Updated from 8:24 a.m. EDT
Advanced Micro Devices
delivered third-quarter sales a little short of Wall Street's expectations, though earnings were on target with consensus estimates and the company said it anticipates growth in fourth-quarter sales.
The stock fell 8 cents to $14.03 in early trading Friday.
The Sunnyvale, Calif.-based chipmaker posted sales of $1.24 billion, up 30% over last year's levels but down 2% from the prior quarter. The company cautioned in an update earlier this week that sales would be down on a sequential basis.
Analysts were expecting $1.29 billion in revenue for the quarter ended in Sept. 30.
The company swung to a profit of $43.8 million, compared with a year-ago loss of $31.2 million. Earnings were in line with expectations at 12 cents.
Profit was also up from the prior quarter's net income of $32.2 million.
Chief Financial Officer Robert Rivet said the bottom-line improvement was the result of a 21% quarterly increase in sales of microprocessors on higher prices and increased unit volumes. AMD's flash memory chips also saw improved gross profit margins, he added.
Processor sales, which accounted for 54% of total revenue in the quarter, totaled $672 million, up 21% from the prior quarter.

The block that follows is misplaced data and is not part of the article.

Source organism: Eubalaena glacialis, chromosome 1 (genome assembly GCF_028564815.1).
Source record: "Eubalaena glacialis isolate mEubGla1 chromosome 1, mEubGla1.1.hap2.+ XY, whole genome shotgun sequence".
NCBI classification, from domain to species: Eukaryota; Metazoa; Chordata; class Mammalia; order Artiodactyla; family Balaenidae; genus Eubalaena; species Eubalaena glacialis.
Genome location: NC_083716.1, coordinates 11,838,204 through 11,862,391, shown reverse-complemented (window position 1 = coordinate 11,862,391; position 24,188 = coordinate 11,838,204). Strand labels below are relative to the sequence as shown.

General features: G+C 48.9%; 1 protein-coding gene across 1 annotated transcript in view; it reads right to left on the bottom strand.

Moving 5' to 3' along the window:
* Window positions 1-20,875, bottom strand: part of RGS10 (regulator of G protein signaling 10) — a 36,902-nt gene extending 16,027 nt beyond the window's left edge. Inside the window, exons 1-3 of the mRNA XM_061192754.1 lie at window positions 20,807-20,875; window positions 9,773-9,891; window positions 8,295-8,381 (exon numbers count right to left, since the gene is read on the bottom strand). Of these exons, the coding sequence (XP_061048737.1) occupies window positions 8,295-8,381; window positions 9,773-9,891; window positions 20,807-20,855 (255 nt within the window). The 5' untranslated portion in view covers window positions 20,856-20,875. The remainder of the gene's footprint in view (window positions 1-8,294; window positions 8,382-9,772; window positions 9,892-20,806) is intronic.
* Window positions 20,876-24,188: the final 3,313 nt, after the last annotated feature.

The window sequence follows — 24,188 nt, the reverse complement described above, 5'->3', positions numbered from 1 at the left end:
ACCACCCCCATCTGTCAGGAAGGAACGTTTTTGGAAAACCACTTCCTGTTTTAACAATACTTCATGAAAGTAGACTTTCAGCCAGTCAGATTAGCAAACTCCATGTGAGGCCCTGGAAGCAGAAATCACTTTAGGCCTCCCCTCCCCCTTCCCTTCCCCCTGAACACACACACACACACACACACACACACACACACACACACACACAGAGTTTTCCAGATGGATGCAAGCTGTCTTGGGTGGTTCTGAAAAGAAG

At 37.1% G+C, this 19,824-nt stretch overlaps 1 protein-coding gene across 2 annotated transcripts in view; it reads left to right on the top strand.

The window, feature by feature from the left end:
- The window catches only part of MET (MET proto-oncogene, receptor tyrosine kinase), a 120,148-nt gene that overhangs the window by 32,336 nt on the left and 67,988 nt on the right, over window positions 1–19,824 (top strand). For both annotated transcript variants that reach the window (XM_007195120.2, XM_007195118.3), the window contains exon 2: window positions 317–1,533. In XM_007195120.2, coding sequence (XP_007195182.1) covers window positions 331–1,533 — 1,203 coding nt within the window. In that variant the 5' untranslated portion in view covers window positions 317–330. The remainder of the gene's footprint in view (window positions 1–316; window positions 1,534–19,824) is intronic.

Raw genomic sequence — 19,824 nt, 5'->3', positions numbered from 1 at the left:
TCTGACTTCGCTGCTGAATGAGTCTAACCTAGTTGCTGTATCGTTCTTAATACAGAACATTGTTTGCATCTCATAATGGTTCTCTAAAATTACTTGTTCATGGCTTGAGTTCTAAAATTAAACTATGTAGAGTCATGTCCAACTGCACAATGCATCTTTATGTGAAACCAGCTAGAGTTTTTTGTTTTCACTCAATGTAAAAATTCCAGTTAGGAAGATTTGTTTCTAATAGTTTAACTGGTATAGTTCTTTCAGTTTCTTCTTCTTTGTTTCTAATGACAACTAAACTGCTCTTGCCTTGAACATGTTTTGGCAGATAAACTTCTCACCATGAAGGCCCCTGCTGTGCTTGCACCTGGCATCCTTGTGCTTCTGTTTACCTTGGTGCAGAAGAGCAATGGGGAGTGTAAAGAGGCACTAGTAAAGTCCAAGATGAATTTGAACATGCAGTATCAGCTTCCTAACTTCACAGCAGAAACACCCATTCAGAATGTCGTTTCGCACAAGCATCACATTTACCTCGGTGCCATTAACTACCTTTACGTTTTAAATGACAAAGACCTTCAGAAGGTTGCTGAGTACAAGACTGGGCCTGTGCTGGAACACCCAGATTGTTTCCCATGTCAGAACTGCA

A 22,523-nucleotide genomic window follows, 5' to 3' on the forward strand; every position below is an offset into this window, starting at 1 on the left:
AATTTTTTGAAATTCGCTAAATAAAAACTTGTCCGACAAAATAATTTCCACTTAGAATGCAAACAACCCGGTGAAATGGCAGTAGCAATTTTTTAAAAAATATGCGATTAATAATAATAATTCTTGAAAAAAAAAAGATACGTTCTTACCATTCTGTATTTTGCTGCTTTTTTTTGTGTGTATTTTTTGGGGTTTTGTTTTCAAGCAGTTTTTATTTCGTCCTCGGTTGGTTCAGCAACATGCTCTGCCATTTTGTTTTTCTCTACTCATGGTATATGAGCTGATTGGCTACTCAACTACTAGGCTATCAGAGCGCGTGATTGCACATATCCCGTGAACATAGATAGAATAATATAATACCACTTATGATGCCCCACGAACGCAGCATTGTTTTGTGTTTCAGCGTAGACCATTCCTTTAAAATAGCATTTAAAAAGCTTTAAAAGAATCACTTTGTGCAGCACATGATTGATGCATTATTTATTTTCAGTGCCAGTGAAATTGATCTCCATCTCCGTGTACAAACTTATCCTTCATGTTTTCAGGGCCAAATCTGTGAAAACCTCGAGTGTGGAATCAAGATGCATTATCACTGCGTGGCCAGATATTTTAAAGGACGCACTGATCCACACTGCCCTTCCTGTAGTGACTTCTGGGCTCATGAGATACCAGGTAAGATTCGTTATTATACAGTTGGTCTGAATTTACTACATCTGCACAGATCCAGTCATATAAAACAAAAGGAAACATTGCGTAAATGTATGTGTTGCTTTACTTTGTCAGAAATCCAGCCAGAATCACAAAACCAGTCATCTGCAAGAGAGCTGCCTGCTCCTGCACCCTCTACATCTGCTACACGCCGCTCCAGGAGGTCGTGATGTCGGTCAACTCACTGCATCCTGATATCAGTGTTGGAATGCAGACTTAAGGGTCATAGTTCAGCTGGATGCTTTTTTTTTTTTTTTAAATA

That's especially impressive given that
, which draws the vast majority of its sales from microprocessors, has forecast total revenue growth of only about 4% to 5% (using the midpoint of its guidance range) for the same quarter.
AMD said sales of its increasingly popular 64-bit processors nearly doubled over the prior quarter, accounting for over one-third of revenue in its computer chip arm.
AMD's memory chips sales of $538 million were down 20% from the prior quarter. The chipmaker said in a release that flash sales into the cell phone market "declined significantly" and average selling prices were also down. But it's not the only chipmaker suffering from the flash slowdown: In September, rival Intel said it had pared back its own estimate of flash shipments for the same quarter.
AMD also said it expects overall sales to increase in the fourth quarter, aided by processor sales growth above normal seasonal levels. Flash memory sales should be flat to up.
Wall Street was looking for $1.4 billion in sales with earnings of 18 cents a share for the period.